The News of the World hit the newsstands for the last time today, but the scandal surrounding tabloid is just beginning to unfold.
The tabloid's owner, News Corporation Chairman and CEO Rupert Murdoch, landed in London this morning from the United States to try to contain the crisis.
But it may already have derailed the media mogul's planned takeover of the British Sky Broadcasting satellite network.
The News of the World wasn't just another paper in Murdoch's portfolio; it was the best-selling paper in the English-language.
But today, the tabloid that lived on scandal has died in a phone hacking scandal that extends to the British government.
"We praised high standards, we demanded high standards but, as we are now only too painfully aware, for a period of a few years up to 2006 some who worked for us, or in our name, fell shamefully short of those standards," the paper stated in a full-page editorial. "Quite simply, we lost our way. Phones were hacked, and for that this newspaper is truly sorry."
The newspaper shut down after 168 years, leaving its 270-person staff without jobs.
Lost in an epidemic of criminal activity in pursuit of stories, including hacking the voicemails of murder victims, terrorist victims and their families, a power network including Murdoch, British politicians and police are accused of supressing a full investigation.
"I think as more shoes drop in this case and more people learn about the full extent of what happened, what started as a public relations nightmare could become a financial problem," said Brian Stelter, a media reporter with The New York Times.
While News of the World staff may be losing their jobs, one person isn't -- Rebekah Brooks, a chief executive for News Corporation, the parent company of News of the World, who was an editor of the paper during the time of the alleged phone hackings.
Calls for Brooks' dismissal abound but she isn't focused on that and neither is Rupert Murdoch. He released a statement today saying that he has total support for Brooks.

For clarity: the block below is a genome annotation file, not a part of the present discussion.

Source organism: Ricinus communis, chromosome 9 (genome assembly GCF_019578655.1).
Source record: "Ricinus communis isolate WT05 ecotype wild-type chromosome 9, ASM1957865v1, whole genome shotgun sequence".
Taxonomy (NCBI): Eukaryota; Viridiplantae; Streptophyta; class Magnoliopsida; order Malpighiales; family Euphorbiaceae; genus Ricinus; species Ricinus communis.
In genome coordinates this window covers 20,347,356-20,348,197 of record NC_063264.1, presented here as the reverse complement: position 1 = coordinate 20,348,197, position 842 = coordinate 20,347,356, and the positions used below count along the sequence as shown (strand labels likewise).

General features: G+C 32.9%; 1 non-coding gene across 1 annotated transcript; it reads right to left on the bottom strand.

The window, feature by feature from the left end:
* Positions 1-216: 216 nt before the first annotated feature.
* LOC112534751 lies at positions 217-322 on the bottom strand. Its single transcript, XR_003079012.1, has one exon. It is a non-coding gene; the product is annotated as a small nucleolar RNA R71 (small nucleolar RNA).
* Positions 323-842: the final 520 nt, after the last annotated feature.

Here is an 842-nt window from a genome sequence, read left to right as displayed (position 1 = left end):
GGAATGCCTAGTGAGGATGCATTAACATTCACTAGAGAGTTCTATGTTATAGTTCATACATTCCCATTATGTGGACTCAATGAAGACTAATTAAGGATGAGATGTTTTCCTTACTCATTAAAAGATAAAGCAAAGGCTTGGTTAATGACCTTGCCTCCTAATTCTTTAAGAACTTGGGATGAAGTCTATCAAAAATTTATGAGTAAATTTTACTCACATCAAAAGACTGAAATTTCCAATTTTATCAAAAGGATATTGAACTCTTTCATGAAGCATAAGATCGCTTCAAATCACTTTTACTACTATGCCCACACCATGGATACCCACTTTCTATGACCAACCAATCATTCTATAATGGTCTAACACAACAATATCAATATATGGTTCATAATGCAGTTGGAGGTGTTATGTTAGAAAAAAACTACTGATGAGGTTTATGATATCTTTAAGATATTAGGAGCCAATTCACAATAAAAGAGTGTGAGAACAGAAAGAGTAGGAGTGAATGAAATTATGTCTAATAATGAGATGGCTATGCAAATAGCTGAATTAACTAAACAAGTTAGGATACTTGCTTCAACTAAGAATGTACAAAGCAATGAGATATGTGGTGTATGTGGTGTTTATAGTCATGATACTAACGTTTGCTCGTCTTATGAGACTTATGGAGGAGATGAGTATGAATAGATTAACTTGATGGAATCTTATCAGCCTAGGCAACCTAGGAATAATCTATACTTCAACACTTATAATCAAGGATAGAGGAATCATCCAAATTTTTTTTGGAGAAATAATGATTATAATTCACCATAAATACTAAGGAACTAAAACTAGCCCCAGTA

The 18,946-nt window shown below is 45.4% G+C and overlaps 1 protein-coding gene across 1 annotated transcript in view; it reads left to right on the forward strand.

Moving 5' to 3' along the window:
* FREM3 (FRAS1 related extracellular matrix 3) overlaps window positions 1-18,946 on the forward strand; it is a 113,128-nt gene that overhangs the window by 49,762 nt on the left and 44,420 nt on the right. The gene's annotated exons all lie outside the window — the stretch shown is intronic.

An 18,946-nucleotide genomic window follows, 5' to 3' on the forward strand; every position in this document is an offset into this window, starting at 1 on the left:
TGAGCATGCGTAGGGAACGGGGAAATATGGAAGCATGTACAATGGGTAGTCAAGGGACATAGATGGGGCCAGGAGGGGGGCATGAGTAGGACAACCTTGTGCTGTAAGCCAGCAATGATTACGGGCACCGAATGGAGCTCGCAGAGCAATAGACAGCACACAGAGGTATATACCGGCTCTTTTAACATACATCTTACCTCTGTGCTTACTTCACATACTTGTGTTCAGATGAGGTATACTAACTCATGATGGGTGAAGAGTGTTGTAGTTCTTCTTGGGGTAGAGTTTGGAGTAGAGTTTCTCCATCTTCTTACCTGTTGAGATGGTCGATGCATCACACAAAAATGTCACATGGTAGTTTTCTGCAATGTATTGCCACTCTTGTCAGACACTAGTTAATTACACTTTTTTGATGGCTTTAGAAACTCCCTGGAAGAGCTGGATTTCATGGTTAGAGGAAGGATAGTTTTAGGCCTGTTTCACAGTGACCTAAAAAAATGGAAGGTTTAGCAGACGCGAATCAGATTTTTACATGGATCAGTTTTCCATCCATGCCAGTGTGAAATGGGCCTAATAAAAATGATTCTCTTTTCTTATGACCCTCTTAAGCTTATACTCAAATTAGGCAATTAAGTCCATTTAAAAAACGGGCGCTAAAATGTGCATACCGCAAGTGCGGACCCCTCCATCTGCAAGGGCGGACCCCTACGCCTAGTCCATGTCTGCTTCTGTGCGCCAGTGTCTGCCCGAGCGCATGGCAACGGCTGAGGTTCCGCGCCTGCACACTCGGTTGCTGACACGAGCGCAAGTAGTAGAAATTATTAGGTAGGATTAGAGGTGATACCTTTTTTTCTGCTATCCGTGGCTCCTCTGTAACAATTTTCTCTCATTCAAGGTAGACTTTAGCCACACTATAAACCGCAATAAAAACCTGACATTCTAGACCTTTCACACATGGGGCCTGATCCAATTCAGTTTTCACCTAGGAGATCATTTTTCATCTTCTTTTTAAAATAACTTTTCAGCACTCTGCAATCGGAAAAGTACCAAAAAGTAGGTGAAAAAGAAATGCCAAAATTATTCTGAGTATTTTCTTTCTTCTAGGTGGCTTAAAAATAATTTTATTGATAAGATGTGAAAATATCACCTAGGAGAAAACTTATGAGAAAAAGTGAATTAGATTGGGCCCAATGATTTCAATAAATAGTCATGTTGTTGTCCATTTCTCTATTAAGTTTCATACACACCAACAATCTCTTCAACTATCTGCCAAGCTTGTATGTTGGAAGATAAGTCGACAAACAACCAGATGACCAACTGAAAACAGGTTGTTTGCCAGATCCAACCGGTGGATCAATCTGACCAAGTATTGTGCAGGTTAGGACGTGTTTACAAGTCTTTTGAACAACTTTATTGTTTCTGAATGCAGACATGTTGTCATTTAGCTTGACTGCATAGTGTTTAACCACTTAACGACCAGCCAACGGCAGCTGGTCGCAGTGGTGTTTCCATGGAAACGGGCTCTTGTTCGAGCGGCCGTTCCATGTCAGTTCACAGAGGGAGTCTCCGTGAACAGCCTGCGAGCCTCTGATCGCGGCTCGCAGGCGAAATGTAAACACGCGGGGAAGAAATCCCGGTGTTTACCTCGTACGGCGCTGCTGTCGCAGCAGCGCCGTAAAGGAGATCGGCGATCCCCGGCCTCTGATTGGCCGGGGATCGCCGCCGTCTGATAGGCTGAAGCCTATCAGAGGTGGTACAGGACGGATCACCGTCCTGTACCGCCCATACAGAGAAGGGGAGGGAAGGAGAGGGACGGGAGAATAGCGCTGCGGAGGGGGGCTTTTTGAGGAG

"We already apologized," he said Saturday. "We've been let down by people ... the paper let down its readers."
Brooks, despite suspicions of her own involvement, said that the truth will come out.
"Eventually it will come out why things went wrong and who was responsible and that will be another very difficult moment in this company's history," she said.
Though News of the World is just one of Murdoch's territories, it may be the one that could threaten his ever-growing empire.
Murdoch is the man whose endorsements were sought after by prime ministers and whose media arm stretched across the Atlantic. Now with the onslaught of evidence against his paper and top editors, his focus is more on the future than the past.
Already, former News of the World editor Andy Coulson and former royal editor Clive Goodman were arrested on charges related to the paper's hacking scandal.
Coulson, 43, was arrested on charges of corruption and conspiring to intercept communications, while Goodman, 53, was arrested on suspicion of corruption. An unidentified 63-year-old man was also arrested in relation to the crimes. All three men have been released on bail until October.
Coulson broke his silence and commented on News of the World's closing, saying that this was "a very sad day for the News of the World and more importantly for the staff."
Coulson served as Prime Minister David Cameron's director of communications, resigning in January as allegations of phone hacking under his editorship increased.
On Friday, Cameron revealed details of new inquiries into the paper, examining why the police investigation failed so "abysmally" and also examining the culture and ethics of the paper.